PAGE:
It’s been a week since I put up a post. It’s also been a week since I started this post. I really need to get adjusted to the new schedule. This new job is so absorbing that it’s easy to work longer than normal hours. And the convenience of working from home just magnifies that. That’s the danger of working from home: Because you can work anytime, you may just start working all the time!

OK, I’ve got some cigars to smoke, and some reviews to write. And it I think I hear the footsteps of my wife coming heading this way…

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5 Vegas Serie A Archetype

5 Vegas Serie A Archetype Up for review this time around is the 5 (“cinco”) Vegas Serie A Archetype. This is yet another cigar generously provided by my friends over at Cigars Direct for me to review.

Well, I’m going to sound an awful lot like a broken record. Not in the review so much as the excuse making for taking so long to get it written up. As I’ve mentioned previously, I’m involved in the world’s slowest job change. Well this week I think I hit the summit of involvement in both contracts. Having reached the peak, I’m hoping for a graceful roll down the other slope.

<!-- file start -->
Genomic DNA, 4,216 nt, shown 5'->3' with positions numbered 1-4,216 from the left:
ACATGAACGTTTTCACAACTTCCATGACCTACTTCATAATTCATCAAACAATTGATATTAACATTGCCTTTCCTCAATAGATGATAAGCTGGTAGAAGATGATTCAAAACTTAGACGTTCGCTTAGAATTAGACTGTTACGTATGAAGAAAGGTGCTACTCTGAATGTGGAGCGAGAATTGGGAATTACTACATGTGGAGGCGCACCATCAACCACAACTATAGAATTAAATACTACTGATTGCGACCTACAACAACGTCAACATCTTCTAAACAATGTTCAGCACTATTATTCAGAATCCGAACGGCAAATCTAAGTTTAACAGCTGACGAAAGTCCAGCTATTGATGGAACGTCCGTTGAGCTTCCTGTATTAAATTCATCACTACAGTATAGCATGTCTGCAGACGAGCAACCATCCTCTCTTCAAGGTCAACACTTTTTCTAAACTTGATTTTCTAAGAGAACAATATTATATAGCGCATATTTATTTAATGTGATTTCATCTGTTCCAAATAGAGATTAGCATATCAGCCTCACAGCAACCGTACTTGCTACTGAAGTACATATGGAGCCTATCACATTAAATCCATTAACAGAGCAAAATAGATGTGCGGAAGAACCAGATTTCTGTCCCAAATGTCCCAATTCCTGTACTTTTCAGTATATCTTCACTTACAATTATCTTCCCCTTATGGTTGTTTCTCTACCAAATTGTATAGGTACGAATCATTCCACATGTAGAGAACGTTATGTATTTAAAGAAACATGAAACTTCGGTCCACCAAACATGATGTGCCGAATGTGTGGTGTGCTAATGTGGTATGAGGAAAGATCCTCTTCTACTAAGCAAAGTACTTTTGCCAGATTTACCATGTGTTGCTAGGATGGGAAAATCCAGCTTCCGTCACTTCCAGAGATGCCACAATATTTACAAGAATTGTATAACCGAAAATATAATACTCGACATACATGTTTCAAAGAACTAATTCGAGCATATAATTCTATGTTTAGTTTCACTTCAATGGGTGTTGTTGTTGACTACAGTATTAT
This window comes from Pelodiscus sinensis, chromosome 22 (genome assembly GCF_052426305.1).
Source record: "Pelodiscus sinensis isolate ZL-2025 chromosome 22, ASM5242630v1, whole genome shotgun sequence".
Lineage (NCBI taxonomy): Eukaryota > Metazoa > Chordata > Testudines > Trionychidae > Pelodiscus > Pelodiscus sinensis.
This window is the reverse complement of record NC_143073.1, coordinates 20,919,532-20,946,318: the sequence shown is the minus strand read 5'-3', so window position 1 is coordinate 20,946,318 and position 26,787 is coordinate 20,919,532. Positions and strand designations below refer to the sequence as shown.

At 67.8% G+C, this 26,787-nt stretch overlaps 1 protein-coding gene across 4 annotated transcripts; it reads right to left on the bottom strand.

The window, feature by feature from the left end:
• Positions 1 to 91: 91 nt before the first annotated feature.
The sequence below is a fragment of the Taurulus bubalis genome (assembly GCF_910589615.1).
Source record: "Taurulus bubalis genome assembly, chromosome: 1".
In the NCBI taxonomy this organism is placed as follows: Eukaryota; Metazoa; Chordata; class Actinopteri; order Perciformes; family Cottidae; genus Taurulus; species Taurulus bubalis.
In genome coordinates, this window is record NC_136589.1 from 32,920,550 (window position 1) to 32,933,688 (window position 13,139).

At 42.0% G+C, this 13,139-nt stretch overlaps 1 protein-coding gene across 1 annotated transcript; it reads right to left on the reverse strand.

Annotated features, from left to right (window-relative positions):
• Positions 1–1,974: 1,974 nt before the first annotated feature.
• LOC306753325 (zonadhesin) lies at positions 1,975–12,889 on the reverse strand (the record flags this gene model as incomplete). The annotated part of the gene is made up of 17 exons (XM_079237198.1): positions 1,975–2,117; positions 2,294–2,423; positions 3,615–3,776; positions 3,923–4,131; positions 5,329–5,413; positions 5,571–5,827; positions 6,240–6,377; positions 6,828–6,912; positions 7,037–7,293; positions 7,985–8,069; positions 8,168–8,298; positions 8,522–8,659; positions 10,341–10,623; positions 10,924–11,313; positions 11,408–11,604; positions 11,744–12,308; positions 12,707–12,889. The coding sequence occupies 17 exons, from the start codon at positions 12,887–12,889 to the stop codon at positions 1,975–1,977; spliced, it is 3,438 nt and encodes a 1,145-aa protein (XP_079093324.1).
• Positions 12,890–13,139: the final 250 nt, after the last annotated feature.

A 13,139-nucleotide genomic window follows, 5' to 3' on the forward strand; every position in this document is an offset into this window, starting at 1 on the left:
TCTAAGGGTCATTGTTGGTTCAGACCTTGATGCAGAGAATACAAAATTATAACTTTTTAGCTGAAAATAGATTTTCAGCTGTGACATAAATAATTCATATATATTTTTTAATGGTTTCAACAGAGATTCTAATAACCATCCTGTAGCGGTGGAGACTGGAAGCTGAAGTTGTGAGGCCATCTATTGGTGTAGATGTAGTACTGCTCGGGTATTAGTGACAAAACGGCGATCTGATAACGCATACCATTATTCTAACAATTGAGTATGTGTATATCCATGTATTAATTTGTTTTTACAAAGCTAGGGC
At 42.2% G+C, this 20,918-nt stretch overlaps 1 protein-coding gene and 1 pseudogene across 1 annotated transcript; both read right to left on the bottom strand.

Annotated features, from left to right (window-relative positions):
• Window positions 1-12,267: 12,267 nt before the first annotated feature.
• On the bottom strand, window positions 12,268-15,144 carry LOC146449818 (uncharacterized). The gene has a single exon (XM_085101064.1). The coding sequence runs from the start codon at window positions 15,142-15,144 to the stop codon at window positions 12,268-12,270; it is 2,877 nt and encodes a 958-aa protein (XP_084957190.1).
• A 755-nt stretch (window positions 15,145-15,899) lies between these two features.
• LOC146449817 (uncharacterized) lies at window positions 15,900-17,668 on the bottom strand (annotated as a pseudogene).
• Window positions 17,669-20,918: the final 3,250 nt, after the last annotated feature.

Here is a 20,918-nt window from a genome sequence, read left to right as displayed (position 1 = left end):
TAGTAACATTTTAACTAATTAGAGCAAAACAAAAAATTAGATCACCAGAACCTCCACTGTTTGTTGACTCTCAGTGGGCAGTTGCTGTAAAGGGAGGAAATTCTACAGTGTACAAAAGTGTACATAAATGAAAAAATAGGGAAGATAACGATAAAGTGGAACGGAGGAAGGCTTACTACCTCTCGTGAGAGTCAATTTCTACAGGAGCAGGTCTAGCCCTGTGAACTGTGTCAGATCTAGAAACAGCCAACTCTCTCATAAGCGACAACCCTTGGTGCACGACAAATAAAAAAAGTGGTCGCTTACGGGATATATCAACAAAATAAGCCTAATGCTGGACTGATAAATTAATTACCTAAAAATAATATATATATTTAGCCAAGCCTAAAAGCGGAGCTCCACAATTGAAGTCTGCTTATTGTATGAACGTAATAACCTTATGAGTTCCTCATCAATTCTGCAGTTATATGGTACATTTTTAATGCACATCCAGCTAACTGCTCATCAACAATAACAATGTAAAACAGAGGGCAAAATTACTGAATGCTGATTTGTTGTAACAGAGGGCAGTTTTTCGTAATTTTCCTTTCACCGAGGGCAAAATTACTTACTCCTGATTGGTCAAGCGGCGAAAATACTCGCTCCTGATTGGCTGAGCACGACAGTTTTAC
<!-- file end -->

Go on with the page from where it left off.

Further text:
But enough of that. The good news is that I’ve had ample opportunity to fully evaluate the Serie A. In fact, not only did I smoke the cigars provided by Cigars Direct, I also smoked a couple of the Apostle size I happened to have knocking around in the bottom of my humidor. Which makes this possibly the best researched cigar review I’ve written to date.

Cigar Stats:
Size: 6 x 50 (toro)
Wrapper: Costa Rica
Binder: Nicaragua
Filler: Dominican Republic, Honduras, Nicaragua
Smoking Time: 1 3/4 hours
Beverage: Water, Coffee
Price: ~$3 (buy now)

The Pre-Smoke
Once you slide off the considerable cedar sheath what you see is a great dark, oily wrapper. Even though there are a few spidery veins, overall, the cigar has a surprising smooth appearance.